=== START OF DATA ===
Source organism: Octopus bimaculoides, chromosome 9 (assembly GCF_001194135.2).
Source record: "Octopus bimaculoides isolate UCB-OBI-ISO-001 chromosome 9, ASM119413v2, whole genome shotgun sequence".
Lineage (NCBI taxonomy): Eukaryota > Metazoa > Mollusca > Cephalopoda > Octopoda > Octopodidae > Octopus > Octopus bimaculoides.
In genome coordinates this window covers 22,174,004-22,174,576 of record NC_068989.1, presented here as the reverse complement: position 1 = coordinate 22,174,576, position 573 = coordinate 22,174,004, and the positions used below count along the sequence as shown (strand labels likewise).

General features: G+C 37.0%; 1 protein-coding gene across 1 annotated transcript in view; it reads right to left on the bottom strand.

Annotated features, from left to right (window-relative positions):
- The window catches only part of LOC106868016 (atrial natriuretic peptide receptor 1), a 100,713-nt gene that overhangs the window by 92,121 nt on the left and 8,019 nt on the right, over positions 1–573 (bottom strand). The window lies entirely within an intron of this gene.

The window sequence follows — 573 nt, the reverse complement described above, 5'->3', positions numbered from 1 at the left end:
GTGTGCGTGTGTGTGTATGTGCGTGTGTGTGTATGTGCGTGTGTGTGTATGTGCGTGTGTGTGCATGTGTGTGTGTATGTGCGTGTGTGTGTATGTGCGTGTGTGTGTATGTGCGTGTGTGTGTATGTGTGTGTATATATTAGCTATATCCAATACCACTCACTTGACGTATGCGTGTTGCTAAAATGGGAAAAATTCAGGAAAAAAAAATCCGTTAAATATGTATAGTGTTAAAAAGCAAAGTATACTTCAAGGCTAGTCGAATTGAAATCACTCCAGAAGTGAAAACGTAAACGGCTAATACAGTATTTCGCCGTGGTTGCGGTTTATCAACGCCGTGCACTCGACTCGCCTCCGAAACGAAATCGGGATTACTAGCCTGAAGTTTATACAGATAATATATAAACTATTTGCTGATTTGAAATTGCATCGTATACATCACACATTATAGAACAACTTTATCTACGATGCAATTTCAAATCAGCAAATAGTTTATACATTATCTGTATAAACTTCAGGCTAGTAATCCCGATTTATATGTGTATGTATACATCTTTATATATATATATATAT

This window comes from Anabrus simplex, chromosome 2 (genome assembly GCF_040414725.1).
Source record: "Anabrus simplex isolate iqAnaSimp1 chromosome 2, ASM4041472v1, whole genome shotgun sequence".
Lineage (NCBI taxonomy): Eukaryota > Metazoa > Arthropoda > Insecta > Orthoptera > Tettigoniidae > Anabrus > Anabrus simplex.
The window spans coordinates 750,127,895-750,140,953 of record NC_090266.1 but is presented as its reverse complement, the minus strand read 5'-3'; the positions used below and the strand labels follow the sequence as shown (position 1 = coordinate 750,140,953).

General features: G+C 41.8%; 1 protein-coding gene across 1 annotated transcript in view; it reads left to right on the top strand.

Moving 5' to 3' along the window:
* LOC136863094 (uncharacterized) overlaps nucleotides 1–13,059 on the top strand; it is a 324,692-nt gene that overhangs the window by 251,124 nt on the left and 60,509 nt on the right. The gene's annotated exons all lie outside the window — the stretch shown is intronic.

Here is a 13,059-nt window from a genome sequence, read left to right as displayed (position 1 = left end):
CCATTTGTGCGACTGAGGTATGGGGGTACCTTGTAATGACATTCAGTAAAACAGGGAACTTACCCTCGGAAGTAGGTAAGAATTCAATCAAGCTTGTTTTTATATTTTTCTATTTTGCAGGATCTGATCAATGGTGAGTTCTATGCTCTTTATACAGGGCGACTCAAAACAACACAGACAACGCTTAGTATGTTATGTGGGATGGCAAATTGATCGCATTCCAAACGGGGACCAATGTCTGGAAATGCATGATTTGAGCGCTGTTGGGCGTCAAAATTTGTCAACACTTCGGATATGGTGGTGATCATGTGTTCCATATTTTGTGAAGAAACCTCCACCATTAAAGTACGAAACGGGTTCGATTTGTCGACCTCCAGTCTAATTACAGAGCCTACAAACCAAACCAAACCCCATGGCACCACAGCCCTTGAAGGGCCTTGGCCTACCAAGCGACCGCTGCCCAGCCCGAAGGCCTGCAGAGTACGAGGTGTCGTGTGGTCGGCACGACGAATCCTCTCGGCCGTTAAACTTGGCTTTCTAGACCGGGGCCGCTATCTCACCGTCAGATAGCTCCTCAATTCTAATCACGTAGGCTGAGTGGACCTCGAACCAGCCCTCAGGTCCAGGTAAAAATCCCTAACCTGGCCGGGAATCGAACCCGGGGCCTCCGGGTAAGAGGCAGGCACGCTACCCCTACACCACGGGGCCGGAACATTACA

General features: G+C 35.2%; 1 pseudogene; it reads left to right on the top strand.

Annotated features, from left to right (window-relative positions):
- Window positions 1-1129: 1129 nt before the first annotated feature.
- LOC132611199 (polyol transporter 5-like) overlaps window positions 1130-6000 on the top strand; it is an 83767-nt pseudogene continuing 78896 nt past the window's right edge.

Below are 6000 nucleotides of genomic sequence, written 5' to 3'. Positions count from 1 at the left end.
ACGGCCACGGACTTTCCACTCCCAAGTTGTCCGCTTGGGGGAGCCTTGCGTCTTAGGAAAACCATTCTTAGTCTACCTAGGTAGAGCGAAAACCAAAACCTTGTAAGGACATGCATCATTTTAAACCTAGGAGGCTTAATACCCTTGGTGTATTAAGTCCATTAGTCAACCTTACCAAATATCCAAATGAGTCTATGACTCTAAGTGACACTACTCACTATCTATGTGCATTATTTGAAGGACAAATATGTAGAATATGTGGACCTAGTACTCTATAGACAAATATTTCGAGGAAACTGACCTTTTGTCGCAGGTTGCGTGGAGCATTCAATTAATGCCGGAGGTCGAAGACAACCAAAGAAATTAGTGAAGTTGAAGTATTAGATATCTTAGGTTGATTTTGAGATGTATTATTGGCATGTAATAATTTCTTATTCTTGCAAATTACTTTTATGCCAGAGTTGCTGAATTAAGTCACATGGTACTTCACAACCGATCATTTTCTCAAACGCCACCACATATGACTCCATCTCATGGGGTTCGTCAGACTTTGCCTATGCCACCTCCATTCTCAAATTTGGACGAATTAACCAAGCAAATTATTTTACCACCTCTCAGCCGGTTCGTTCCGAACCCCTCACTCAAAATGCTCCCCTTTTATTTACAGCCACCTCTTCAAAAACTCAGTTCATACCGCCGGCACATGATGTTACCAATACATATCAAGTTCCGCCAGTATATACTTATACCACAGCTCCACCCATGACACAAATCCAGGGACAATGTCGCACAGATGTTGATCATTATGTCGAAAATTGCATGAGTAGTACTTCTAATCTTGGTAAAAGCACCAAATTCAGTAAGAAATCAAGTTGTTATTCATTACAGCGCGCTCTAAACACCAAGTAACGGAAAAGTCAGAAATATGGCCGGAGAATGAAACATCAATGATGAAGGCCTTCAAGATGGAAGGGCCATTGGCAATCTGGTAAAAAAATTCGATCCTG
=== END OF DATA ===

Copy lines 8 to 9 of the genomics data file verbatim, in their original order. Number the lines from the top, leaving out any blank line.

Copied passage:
The window sequence follows — 573 nt, the reverse complement described above, 5'->3', positions numbered from 1 at the left end:
GTGTGCGTGTGTGTGTATGTGCGTGTGTGTGTATGTGCGTGTGTGTGTATGTGCGTGTGTGTGCATGTGTGTGTGTATGTGCGTGTGTGTGTATGTGCGTGTGTGTGTATGTGCGTGTGTGTGTATGTGTGTGTATATATTAGCTATATCCAATACCACTCACTTGACGTATGCGTGTTGCTAAAATGGGAAAAATTCAGGAAAAAAAAATCCGTTAAATATGTATAGTGTTAAAAAGCAAAGTATACTTCAAGGCTAGTCGAATTGAAATCACTCCAGAAGTGAAAACGTAAACGGCTAATACAGTATTTCGCCGTGGTTGCGGTTTATCAACGCCGTGCACTCGACTCGCCTCCGAAACGAAATCGGGATTACTAGCCTGAAGTTTATACAGATAATATATAAACTATTTGCTGATTTGAAATTGCATCGTATACATCACACATTATAGAACAACTTTATCTACGATGCAATTTCAAATCAGCAAATAGTTTATACATTATCTGTATAAACTTCAGGCTAGTAATCCCGATTTATATGTGTATGTATACATCTTTATATATATATATATAT